Parental & Personal Sacrifice

Tuesday, December 27, 2022

 

This book had me at the mention of South Africa and while I was apprehensive about what I’d find inside the covers, given what I know about Apartheid, I simply had to read it.

The novel opens with Yolanda Peterson, who is in the US but relives the trauma from an incident that took in her youth. Her mother’s entreaty for her to come home starts Yolanda on a journey that will bring her face to face with the daughter, and the unresolved parts of her history she left behind.

Meanwhile, in South Africa her daughter, Ingrid, discovers the mother she’s been told is dead is very much alive. Both Yolanda and Ingrid are searching for different parts of the same whole. While Yolanda seeks her missing mother, Ingrid is looking for the father who committed a crime under Apartheid by having a relationship and child with her mother. In reading A Conspiracy of Mothers, the title of Trevor Noah’s book (Born A Crime, which I haven’t yet read) made sense.

The actions of Yolanda’s mother and that of Ingrid’s father collide in a way that makes this story a page-turner. Both mothers will go to any lengths to protect their children and when the climax comes, several persons suffer.

A Conspiracy of Mothers provides insightful social commentary and explores how different people deal with the same situations. Some are broken by, and comply with, the circumstances of the day. Others refuse to be oppressed and repressed by their challenges. At the core of this tale, the themes of parental and personal sacrifice are highlighted in several ways.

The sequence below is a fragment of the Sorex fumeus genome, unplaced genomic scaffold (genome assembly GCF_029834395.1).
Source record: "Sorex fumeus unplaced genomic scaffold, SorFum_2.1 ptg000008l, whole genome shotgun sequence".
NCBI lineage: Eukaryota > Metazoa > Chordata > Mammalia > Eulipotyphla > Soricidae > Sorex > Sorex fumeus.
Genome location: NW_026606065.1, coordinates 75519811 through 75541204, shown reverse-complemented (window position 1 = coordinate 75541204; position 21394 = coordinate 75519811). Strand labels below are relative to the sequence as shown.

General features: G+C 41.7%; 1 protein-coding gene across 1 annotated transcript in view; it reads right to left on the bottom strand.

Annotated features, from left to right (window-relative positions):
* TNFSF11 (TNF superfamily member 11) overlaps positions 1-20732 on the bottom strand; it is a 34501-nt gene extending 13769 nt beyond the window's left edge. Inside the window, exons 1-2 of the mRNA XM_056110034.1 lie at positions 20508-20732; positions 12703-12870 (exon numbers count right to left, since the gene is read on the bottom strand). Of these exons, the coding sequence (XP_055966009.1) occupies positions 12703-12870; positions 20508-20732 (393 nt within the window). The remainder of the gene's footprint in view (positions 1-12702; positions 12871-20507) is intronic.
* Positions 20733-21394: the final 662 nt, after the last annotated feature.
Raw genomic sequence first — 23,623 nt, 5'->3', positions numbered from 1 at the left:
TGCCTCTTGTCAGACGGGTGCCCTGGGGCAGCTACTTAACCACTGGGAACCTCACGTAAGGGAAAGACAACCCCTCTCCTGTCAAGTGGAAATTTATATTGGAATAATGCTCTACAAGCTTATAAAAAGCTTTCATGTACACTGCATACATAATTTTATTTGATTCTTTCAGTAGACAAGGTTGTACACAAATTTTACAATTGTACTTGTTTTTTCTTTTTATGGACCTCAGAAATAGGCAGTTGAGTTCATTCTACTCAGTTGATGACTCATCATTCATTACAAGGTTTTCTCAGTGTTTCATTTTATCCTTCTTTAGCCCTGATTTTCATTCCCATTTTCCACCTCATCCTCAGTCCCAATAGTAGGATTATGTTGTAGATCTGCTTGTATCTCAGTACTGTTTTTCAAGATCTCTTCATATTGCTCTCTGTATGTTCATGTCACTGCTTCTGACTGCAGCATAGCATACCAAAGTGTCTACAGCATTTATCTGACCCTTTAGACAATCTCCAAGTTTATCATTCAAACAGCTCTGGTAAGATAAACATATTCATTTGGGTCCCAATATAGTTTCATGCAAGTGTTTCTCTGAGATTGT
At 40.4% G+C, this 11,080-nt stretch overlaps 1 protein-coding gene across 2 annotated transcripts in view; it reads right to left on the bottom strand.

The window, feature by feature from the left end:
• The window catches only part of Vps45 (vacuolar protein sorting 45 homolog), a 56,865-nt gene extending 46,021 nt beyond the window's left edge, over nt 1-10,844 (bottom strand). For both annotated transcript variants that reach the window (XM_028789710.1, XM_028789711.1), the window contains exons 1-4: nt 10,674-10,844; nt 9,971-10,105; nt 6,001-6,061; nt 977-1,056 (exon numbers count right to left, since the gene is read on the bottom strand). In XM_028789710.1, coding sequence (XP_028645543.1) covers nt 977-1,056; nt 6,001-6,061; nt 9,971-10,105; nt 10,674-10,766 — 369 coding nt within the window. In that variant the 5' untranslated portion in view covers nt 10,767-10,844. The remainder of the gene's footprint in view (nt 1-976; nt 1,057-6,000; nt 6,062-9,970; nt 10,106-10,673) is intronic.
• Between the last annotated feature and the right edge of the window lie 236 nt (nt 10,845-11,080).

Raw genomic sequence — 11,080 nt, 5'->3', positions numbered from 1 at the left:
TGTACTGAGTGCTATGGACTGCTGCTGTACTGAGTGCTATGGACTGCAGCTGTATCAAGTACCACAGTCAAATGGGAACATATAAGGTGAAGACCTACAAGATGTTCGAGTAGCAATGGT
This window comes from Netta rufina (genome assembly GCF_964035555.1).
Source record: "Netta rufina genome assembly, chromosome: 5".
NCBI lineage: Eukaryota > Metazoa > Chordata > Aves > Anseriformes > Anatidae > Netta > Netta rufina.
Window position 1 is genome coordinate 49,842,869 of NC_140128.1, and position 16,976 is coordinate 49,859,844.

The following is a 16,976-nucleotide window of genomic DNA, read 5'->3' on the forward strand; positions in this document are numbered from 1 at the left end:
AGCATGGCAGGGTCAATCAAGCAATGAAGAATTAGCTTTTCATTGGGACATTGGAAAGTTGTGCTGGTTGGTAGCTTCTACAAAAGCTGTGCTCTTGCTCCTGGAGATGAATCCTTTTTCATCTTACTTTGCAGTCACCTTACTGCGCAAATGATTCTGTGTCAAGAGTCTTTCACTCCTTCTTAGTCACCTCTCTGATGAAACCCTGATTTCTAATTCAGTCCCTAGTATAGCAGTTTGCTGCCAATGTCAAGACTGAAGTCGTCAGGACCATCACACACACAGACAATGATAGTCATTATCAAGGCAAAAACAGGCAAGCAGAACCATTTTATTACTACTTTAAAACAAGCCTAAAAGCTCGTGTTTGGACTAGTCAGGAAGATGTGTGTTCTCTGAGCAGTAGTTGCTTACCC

The supernatural element makes this tale all kinds of interesting and was woven throughout in such a way as to be credible, given Yolanda’s mother’s background and culture. I enjoyed the setting and vivid pictures painted, as well as the lyrical language used by the author of this debut novel.

The realities of life in South Africa were starkly drawn and the writer shone a light on the systematic creation of different layers of a society by colour. This stratification was even brought to life by some incidents in the supernatural scenes.

If I was inclined to read a book more than once, this would be one I’d choose to re-read. If you enjoy history, exploring family dynamics, and a well-written tale, check out A Conspiracy of Mothers.  

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